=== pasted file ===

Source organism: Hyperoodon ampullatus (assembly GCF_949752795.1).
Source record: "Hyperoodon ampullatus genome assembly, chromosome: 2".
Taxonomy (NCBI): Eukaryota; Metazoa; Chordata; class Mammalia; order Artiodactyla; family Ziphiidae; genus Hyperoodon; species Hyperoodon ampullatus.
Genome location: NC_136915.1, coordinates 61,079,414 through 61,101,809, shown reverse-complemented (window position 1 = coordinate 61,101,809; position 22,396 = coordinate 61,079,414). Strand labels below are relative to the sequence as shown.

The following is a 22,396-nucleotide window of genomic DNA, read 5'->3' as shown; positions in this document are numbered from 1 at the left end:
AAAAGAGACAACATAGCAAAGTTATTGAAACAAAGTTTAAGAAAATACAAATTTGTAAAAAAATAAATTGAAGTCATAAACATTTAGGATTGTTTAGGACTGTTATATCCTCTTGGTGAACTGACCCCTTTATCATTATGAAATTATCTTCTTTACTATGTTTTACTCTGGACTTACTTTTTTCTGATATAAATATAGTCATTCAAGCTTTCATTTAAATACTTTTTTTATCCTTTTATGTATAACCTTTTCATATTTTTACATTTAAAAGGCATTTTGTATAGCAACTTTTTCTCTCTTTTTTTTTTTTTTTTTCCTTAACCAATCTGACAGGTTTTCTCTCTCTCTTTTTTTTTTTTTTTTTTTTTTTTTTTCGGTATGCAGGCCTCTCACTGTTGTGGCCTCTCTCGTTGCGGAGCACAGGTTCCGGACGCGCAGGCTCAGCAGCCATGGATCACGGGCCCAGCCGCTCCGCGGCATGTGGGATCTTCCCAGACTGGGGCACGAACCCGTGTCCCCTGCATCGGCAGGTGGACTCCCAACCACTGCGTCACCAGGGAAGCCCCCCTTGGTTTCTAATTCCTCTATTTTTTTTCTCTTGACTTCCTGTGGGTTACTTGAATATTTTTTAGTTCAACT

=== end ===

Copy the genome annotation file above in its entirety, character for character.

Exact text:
Source organism: Hyperoodon ampullatus (assembly GCF_949752795.1).
Source record: "Hyperoodon ampullatus genome assembly, chromosome: 2".
Taxonomy (NCBI): Eukaryota; Metazoa; Chordata; class Mammalia; order Artiodactyla; family Ziphiidae; genus Hyperoodon; species Hyperoodon ampullatus.
Genome location: NC_136915.1, coordinates 61,079,414 through 61,101,809, shown reverse-complemented (window position 1 = coordinate 61,101,809; position 22,396 = coordinate 61,079,414). Strand labels below are relative to the sequence as shown.

The following is a 22,396-nucleotide window of genomic DNA, read 5'->3' as shown; positions in this document are numbered from 1 at the left end:
AAAAGAGACAACATAGCAAAGTTATTGAAACAAAGTTTAAGAAAATACAAATTTGTAAAAAAATAAATTGAAGTCATAAACATTTAGGATTGTTTAGGACTGTTATATCCTCTTGGTGAACTGACCCCTTTATCATTATGAAATTATCTTCTTTACTATGTTTTACTCTGGACTTACTTTTTTCTGATATAAATATAGTCATTCAAGCTTTCATTTAAATACTTTTTTTATCCTTTTATGTATAACCTTTTCATATTTTTACATTTAAAAGGCATTTTGTATAGCAACTTTTTCTCTCTTTTTTTTTTTTTTTTTCCTTAACCAATCTGACAGGTTTTCTCTCTCTCTTTTTTTTTTTTTTTTTTTTTTTTTTTCGGTATGCAGGCCTCTCACTGTTGTGGCCTCTCTCGTTGCGGAGCACAGGTTCCGGACGCGCAGGCTCAGCAGCCATGGATCACGGGCCCAGCCGCTCCGCGGCATGTGGGATCTTCCCAGACTGGGGCACGAACCCGTGTCCCCTGCATCGGCAGGTGGACTCCCAACCACTGCGTCACCAGGGAAGCCCCCCTTGGTTTCTAATTCCTCTATTTTTTTTCTCTTGACTTCCTGTGGGTTACTTGAATATTTTTTAGTTCAACT